April 2011

Deconstructing DVT

In the moment: Rehabilitation

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Seeking strategies for foot and ankle

By Jordana Bieze Foster

As followers of sports and pop culture were absorbing the news of tennis star Serena Williams’ pulmonary embolism, researchers and clinicians at the annual meeting of the American College of Foot & Ankle Surgeons were discussing strategies for minimizing the risk of such vascular events after surgery.

Williams, 29, cut a tendon in her foot when she stepped on broken glass shortly after winning the Wimbledon singles championship last July. She had the tendon repaired surgically, but re-tore it while preparing to return to competition and required another surgery in mid-October.  According to news reports, the foot was immobilized (first in a cast, then a walking boot) until February; shortly after the boot was removed, she developed a pulmonary embolism that required her to be hospitalized in mid-February, although it was almost two weeks before that news became public.

Presenters at the ACFAS meeting in early March did not specifically address the tennis star’s case. But the current lack of data on risk of vascular complications after foot and ankle surgery and the lack of guidelines for use of prophylactic antithrombotic medications were topics that came up repeatedly throughout the meeting.

“There’s very little data in the literature relative to foot and ankle surgery and risk of deep venous thrombosis or pulmonary embolism,” said Peter Blume, DPM, who practices with Affiliated Foot Surgeons in New Haven, CT, and is a clinical instructor in orthopaedics and rehabilitation at the Yale University School of Medicine.

As a result, foot and ankle surgeons have had to extrapolate from published studies on vascular complications following hip or knee surgery, primarily total joint arthroplasty. Guidelines on DVT prophylaxis issued by the American College of Chest Physicians and the American Academy of Orthopaedic Surgeons address TKA and THA but not foot and ankle procedures.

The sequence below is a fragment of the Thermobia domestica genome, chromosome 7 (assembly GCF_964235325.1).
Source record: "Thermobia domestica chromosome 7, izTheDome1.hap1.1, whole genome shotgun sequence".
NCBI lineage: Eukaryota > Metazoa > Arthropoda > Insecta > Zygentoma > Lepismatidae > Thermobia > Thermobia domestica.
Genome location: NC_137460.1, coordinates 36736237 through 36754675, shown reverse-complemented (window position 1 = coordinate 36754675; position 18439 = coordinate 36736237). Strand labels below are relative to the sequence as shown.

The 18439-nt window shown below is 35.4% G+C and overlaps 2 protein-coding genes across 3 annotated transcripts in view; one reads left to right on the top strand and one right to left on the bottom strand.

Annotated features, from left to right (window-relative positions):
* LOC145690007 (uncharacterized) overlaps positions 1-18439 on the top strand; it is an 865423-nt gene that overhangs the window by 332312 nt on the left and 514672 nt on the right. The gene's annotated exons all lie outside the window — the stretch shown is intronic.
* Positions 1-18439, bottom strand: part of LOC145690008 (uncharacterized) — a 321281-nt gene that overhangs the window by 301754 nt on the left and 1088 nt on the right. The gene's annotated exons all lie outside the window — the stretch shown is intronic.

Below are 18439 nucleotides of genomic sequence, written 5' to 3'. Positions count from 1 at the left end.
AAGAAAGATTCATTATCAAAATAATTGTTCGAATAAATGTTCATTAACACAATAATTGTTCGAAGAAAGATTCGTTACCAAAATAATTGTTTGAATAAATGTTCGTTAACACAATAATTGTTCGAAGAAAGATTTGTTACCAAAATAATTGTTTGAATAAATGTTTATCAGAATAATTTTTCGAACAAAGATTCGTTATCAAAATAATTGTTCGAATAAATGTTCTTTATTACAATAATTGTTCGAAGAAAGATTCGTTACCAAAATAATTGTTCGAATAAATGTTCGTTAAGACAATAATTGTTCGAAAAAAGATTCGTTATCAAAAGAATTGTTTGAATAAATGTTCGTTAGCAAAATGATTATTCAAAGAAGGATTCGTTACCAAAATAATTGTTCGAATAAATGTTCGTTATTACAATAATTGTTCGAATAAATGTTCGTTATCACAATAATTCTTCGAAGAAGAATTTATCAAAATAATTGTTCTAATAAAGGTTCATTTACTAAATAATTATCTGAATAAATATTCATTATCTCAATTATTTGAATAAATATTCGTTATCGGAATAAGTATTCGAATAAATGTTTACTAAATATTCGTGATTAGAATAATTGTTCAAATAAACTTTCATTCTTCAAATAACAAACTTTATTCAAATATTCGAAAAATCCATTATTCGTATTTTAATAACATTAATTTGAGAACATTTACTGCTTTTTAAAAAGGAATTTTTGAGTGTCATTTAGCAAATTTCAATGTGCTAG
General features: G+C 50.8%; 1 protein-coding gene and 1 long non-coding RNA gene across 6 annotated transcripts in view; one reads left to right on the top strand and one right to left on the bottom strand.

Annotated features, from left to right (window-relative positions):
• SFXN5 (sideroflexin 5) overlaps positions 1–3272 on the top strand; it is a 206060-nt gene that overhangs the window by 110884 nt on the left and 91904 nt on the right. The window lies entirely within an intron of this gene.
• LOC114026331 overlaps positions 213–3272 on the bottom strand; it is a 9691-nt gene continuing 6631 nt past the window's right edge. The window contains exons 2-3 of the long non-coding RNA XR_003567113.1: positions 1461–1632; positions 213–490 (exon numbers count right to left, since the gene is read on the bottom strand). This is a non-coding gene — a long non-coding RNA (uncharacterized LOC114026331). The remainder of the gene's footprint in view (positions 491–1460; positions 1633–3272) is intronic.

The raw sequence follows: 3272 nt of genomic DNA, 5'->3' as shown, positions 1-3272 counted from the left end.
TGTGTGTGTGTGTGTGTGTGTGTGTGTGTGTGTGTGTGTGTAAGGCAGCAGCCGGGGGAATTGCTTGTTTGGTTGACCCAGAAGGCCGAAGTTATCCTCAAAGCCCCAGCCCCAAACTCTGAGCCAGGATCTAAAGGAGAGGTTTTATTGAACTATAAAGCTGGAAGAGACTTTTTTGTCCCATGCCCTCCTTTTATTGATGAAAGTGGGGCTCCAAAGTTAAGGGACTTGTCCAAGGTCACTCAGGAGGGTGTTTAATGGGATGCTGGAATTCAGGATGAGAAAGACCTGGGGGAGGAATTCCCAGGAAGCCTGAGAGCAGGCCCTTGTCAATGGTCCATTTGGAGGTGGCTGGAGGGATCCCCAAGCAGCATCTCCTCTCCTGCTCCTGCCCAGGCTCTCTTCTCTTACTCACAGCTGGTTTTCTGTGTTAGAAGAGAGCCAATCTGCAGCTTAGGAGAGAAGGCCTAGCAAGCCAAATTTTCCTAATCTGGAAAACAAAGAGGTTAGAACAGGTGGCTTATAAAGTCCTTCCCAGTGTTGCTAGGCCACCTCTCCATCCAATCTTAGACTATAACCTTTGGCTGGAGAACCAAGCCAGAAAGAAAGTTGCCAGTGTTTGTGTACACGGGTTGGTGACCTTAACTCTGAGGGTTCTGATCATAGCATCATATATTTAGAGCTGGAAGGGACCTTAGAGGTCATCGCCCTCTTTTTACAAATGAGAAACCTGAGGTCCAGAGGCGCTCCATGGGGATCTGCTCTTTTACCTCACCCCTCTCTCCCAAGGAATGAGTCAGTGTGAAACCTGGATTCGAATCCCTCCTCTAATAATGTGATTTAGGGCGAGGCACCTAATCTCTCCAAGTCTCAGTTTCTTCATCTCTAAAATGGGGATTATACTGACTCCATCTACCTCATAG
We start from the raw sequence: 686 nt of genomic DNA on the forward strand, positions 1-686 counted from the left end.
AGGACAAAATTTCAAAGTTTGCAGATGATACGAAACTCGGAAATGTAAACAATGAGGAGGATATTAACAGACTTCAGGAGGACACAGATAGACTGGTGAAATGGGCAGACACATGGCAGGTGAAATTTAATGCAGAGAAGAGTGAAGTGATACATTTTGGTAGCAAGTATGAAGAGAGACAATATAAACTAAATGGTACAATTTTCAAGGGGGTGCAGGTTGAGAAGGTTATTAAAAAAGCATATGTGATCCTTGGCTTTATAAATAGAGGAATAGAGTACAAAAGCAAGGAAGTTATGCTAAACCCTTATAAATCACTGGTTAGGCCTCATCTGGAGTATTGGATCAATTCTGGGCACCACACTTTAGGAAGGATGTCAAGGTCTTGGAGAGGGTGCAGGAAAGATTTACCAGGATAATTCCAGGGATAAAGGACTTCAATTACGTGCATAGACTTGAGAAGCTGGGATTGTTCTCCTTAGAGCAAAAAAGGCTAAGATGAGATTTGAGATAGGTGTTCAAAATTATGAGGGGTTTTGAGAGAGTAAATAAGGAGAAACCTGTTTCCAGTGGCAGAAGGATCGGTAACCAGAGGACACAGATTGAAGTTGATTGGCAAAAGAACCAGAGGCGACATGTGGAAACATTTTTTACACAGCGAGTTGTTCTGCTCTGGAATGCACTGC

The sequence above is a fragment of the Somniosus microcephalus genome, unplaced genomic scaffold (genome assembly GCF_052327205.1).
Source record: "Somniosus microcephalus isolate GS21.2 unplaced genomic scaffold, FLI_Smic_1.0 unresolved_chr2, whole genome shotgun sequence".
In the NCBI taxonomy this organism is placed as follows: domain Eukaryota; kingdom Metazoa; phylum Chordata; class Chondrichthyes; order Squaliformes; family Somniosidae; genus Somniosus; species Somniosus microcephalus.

So it may not be surprising that a 2004 survey of orthopedic surgeons published in Orthopedics found that only 44% used thromboembolic prophylaxis when treating foot and ankle trauma. Risk of bleeding associated with antithrombotic drugs is a particular concern in lower extremity surgery; Williams, in fact, ended up in the hospital with a hematoma on Feb. 28 following a self-administered antithrombotic injection gone awry.

“There’s a lot of grey area as to who we prophylax and who we do not,” Blume said.

In a systematic review presented at the ACFAS meeting, researchers from Madigan Army Medical Center in Tacoma, WA, singled out only eight prospective studies that addressed pharmacological antithrombotic prophylaxis for patients with foot and ankle pathology, and only one of those was a level one study. In the five studies on postoperative patients, pharmacological prophylaxis was implemented in 78.9% of cases; incidence of DVT was 3.3% and incidence of PE was 0.12%. In the three studies on conservatively treated patients, prophylaxis was used in 58.2% of cases; incidence of DVT was 5.9% and incidence of PE was .03%. However, six of the eight studies excluded patients with known risk factors for DVT (which include immobilization, age over 40, obesity, rearfoot surgery, and injury severity).

In another study presented at the ACFAS meeting, researchers from Marin Foot & Ankle Center and Palmetto General Hospital in south Florida reported a 1.8% incidence of venous thromboembolism in 342 foot and ankle surgery patients who received no prophylaxis; all occurred in rearfoot cases, where the incidence increased to 3.6%. A protocol was then implemented requiring mechanical and pharmacological prophylaxis in any patient with three or more risk factors for DVT; of the next 963 patients, only one (a bunionectomy case) experienced a VTE, for an incidence of 0.1%. No complications were reported.

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